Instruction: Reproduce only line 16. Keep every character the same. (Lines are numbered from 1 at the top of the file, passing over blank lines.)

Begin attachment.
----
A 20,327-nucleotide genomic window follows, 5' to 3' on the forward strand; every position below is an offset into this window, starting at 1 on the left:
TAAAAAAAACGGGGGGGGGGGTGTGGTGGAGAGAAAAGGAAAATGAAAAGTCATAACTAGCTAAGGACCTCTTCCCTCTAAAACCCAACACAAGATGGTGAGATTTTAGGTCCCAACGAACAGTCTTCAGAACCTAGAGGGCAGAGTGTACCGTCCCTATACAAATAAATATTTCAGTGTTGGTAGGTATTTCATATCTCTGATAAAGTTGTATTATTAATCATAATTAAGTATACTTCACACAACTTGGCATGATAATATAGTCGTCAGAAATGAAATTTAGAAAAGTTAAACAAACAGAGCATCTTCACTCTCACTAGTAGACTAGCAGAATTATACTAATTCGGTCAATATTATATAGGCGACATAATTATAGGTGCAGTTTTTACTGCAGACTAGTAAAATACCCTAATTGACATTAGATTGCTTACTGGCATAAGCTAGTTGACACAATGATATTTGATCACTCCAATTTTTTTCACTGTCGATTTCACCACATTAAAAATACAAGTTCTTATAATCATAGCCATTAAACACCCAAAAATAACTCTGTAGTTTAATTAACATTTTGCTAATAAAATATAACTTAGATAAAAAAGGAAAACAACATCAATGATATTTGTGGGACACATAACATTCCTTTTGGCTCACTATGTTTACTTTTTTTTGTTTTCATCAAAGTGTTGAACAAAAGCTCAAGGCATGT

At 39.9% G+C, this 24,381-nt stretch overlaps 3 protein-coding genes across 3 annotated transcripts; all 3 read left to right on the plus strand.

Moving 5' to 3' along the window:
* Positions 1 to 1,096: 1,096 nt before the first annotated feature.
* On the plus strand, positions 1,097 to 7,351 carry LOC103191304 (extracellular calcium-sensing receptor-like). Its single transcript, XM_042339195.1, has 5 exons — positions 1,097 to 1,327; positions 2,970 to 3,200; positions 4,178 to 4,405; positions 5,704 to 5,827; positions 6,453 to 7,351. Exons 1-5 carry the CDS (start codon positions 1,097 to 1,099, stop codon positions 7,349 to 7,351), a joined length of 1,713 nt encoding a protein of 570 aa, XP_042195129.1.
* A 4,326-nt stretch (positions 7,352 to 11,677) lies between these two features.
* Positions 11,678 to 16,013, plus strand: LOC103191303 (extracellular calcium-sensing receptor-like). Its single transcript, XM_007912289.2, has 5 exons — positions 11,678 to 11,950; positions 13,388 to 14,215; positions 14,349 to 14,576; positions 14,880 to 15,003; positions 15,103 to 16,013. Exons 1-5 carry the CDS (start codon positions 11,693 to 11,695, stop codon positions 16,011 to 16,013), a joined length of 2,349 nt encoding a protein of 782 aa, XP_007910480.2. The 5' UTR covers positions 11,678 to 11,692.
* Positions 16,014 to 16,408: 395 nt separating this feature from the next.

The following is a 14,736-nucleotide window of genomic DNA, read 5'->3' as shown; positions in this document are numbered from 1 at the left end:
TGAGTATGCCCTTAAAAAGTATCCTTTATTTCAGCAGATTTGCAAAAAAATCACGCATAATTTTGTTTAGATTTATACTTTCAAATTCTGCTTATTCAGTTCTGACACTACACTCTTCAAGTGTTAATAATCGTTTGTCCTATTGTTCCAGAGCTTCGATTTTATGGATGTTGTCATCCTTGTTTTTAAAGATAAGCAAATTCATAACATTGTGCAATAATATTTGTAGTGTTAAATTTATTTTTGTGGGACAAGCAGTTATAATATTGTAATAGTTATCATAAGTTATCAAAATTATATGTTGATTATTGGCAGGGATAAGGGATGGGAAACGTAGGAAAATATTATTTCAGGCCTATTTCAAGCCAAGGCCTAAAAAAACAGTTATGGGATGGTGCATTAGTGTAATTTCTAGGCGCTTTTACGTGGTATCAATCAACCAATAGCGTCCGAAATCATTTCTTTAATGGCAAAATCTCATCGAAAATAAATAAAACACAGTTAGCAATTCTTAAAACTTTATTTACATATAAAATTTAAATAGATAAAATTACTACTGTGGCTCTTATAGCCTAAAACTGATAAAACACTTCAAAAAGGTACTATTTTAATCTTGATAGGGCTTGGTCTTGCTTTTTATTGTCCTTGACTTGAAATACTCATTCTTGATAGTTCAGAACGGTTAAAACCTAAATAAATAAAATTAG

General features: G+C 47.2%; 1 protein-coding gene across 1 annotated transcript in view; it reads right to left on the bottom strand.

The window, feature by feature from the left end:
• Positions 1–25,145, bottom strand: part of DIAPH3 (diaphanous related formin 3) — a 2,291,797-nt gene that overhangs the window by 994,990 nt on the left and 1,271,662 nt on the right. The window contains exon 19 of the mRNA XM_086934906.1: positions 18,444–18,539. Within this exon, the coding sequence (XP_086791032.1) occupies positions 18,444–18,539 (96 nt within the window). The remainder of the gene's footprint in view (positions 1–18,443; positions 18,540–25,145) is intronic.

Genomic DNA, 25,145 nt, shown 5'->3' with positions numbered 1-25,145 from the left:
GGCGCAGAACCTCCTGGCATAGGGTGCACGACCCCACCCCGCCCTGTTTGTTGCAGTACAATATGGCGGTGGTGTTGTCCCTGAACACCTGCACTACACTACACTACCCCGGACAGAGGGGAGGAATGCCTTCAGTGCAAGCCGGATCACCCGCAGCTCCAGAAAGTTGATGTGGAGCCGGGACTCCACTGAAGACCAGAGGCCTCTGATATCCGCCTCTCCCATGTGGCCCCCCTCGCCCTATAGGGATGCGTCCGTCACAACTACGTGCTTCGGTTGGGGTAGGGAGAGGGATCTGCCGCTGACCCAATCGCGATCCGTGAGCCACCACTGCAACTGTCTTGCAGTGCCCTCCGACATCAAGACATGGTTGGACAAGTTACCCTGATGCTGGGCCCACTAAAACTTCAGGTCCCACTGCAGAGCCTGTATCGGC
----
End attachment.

GGCGCAGAACCTCCTGGCATAGGGTGCACGACCCCACCCCGCCCTGTTTGTTGCAGTACAATATGGCGGTGGTGTTGTCCCTGAACACCTGCACTACACTACACTACCCCGGACAGAGGGGAGGAATGCCTTCAGTGCAAGCCGGATCACCCGCAGCTCCAGAAAGTTGATGTGGAGCCGGGACTCCACTGAAGACCAGAGGCCTCTGATATCCGCCTCTCCCATGTGGCCCCCCTCGCCCTATAGGGATGCGTCCGTCACAACTACGTGCTTCGGTTGGGGTAGGGAGAGGGATCTGCCGCTGACCCAATCGCGATCCGTGAGCCACCACTGCAACTGTCTTGCAGTGCCCTCCGACATCAAGACATGGTTGGACAAGTTACCCTGATGCTGGGCCCACTAAAACTTCAGGTCCCACTGCAGAGCCTGTATCGGC